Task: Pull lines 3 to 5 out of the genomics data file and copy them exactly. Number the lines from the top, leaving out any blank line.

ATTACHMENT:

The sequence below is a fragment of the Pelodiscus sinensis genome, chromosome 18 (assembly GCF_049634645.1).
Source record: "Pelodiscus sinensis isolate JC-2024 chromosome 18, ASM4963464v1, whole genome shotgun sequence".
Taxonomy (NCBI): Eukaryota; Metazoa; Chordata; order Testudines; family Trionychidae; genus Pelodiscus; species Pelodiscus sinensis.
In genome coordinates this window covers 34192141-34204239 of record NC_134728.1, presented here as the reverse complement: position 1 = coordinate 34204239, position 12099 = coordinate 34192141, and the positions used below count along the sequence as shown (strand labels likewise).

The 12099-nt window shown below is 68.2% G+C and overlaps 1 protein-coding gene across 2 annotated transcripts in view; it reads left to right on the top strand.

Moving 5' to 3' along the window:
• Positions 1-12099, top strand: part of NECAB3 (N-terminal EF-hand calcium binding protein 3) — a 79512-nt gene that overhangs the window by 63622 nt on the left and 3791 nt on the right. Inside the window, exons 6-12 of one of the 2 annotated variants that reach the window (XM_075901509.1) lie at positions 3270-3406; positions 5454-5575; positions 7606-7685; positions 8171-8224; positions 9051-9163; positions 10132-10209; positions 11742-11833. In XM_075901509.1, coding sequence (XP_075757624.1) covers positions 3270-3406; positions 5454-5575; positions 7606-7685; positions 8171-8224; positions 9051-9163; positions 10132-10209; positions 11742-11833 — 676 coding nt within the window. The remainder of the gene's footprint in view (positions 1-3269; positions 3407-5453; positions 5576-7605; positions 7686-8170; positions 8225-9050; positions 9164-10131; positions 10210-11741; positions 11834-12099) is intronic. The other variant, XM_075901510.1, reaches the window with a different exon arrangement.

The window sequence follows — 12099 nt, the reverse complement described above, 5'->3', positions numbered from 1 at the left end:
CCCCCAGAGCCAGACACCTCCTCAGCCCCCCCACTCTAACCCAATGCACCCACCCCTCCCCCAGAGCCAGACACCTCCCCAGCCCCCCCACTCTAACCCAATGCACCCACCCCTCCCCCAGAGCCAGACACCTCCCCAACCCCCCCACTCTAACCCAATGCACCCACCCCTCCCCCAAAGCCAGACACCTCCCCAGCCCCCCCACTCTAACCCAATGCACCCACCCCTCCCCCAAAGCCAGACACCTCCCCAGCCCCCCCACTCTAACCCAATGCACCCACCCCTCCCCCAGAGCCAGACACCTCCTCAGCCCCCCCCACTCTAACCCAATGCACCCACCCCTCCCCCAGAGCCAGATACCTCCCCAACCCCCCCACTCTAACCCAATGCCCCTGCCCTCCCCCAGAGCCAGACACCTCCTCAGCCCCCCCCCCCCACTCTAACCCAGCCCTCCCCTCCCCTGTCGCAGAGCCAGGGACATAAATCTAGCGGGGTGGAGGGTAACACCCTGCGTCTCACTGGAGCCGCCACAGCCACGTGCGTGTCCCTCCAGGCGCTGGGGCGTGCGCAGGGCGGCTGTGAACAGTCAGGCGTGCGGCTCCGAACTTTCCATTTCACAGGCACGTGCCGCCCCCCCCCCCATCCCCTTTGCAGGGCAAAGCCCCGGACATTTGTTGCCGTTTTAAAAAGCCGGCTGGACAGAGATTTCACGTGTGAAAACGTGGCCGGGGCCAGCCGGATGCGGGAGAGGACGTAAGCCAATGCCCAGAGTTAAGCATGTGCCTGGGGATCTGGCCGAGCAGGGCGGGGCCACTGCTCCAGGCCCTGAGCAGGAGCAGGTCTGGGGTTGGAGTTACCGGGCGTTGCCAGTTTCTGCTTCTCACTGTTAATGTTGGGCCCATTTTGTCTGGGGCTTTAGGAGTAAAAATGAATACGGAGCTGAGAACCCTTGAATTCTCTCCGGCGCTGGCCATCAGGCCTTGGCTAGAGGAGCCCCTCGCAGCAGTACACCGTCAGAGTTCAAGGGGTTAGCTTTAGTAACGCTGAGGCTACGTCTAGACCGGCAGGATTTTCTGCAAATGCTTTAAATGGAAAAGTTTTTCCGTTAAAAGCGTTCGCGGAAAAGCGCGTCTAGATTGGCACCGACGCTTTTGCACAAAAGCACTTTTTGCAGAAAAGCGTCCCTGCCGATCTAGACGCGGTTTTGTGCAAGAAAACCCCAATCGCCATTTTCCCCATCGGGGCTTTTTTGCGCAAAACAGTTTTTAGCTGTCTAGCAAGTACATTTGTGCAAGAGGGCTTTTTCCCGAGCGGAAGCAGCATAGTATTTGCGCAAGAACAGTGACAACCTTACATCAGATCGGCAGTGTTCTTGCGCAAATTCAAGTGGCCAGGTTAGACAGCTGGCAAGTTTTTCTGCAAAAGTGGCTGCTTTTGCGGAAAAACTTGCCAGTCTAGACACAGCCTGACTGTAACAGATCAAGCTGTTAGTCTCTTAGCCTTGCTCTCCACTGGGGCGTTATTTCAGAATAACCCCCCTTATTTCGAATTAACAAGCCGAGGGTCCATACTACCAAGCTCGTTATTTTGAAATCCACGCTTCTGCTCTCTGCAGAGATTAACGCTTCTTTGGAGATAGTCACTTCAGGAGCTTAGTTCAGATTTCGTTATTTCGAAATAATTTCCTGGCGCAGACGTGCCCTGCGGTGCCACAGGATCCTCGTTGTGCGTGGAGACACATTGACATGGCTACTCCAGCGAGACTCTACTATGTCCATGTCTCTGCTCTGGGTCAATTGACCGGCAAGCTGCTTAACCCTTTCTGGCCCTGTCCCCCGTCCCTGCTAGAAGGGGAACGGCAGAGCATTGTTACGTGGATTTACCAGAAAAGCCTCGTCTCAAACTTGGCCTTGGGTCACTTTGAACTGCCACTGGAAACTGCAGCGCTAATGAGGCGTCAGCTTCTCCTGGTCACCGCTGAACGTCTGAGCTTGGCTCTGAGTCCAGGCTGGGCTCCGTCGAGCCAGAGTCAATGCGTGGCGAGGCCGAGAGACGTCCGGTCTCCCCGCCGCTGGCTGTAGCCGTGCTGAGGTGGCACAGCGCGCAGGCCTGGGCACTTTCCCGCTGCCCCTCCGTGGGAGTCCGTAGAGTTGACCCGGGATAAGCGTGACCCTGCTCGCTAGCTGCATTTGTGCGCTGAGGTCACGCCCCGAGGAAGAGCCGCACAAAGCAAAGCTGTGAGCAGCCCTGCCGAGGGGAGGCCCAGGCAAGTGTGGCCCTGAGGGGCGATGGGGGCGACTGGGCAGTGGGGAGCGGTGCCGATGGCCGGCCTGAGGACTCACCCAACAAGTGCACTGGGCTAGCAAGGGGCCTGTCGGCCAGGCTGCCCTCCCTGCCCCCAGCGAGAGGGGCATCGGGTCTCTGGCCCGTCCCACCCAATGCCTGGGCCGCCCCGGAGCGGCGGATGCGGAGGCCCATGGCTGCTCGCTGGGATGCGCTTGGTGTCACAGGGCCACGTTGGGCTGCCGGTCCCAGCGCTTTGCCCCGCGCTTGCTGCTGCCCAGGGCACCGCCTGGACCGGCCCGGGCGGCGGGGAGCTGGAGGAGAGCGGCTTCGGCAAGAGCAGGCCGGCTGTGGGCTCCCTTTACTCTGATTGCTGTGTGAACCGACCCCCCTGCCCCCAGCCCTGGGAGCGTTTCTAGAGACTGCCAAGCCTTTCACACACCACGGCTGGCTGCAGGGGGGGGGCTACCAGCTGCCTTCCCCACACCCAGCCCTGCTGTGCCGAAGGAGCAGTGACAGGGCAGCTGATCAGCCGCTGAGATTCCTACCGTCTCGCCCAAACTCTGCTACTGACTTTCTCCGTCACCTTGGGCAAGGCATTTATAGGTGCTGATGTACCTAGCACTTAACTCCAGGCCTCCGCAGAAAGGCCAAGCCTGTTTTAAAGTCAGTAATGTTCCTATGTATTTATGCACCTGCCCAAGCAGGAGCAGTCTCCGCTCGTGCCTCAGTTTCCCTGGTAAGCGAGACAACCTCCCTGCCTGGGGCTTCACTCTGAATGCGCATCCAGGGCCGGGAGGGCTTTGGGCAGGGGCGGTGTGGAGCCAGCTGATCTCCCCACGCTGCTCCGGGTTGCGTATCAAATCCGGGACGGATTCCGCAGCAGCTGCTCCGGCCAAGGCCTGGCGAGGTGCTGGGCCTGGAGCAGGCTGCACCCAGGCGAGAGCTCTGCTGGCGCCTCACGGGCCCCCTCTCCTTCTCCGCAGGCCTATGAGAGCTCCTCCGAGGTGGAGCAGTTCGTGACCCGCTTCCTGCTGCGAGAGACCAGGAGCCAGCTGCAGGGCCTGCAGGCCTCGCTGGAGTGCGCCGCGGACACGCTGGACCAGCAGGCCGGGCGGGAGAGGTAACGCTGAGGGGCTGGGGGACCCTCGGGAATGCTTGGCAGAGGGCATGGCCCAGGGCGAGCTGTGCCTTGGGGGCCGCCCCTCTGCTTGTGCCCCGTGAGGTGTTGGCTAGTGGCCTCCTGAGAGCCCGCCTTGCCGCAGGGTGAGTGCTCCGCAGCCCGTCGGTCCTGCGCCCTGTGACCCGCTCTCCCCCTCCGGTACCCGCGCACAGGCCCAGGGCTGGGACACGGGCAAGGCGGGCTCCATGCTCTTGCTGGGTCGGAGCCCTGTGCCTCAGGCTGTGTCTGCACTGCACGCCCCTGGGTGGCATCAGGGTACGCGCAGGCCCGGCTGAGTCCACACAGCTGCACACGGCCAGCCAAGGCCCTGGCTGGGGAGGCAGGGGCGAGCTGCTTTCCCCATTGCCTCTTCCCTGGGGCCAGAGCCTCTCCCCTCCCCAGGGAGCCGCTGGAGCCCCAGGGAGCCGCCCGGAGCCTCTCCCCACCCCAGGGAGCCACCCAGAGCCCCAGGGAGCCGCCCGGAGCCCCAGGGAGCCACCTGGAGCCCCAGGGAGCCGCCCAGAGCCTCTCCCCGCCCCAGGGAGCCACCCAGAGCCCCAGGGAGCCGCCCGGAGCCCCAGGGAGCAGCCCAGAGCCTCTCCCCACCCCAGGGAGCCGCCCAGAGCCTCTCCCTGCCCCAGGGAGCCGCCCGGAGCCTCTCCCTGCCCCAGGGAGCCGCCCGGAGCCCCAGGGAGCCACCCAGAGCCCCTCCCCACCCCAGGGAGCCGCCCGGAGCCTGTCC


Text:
Taxonomy (NCBI): Eukaryota; Metazoa; Chordata; order Testudines; family Trionychidae; genus Pelodiscus; species Pelodiscus sinensis.
In genome coordinates this window covers 34192141-34204239 of record NC_134728.1, presented here as the reverse complement: position 1 = coordinate 34204239, position 12099 = coordinate 34192141, and the positions used below count along the sequence as shown (strand labels likewise).

The 12099-nt window shown below is 68.2% G+C and overlaps 1 protein-coding gene across 2 annotated transcripts in view; it reads left to right on the top strand.